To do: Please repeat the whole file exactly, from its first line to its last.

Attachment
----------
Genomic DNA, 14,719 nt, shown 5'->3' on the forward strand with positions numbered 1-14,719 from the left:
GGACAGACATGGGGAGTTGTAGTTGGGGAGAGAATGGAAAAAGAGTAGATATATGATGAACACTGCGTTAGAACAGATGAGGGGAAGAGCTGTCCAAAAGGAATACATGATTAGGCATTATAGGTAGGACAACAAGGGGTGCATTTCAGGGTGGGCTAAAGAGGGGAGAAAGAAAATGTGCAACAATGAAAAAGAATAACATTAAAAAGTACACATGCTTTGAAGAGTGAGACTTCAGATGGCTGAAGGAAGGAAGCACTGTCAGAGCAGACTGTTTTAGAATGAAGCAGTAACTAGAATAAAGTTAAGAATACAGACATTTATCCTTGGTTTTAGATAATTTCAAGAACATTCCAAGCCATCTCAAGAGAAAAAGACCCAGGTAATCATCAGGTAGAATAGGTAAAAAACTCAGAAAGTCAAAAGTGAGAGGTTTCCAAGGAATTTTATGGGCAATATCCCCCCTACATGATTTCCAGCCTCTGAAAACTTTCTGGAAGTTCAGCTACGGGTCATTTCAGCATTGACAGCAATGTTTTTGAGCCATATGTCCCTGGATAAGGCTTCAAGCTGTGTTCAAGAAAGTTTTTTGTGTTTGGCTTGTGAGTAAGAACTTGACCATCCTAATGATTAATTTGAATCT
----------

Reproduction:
Genomic DNA, 14,719 nt, shown 5'->3' on the forward strand with positions numbered 1-14,719 from the left:
GGACAGACATGGGGAGTTGTAGTTGGGGAGAGAATGGAAAAAGAGTAGATATATGATGAACACTGCGTTAGAACAGATGAGGGGAAGAGCTGTCCAAAAGGAATACATGATTAGGCATTATAGGTAGGACAACAAGGGGTGCATTTCAGGGTGGGCTAAAGAGGGGAGAAAGAAAATGTGCAACAATGAAAAAGAATAACATTAAAAAGTACACATGCTTTGAAGAGTGAGACTTCAGATGGCTGAAGGAAGGAAGCACTGTCAGAGCAGACTGTTTTAGAATGAAGCAGTAACTAGAATAAAGTTAAGAATACAGACATTTATCCTTGGTTTTAGATAATTTCAAGAACATTCCAAGCCATCTCAAGAGAAAAAGACCCAGGTAATCATCAGGTAGAATAGGTAAAAAACTCAGAAAGTCAAAAGTGAGAGGTTTCCAAGGAATTTTATGGGCAATATCCCCCCTACATGATTTCCAGCCTCTGAAAACTTTCTGGAAGTTCAGCTACGGGTCATTTCAGCATTGACAGCAATGTTTTTGAGCCATATGTCCCTGGATAAGGCTTCAAGCTGTGTTCAAGAAAGTTTTTTGTGTTTGGCTTGTGAGTAAGAACTTGACCATCCTAATGATTAATTTGAATCT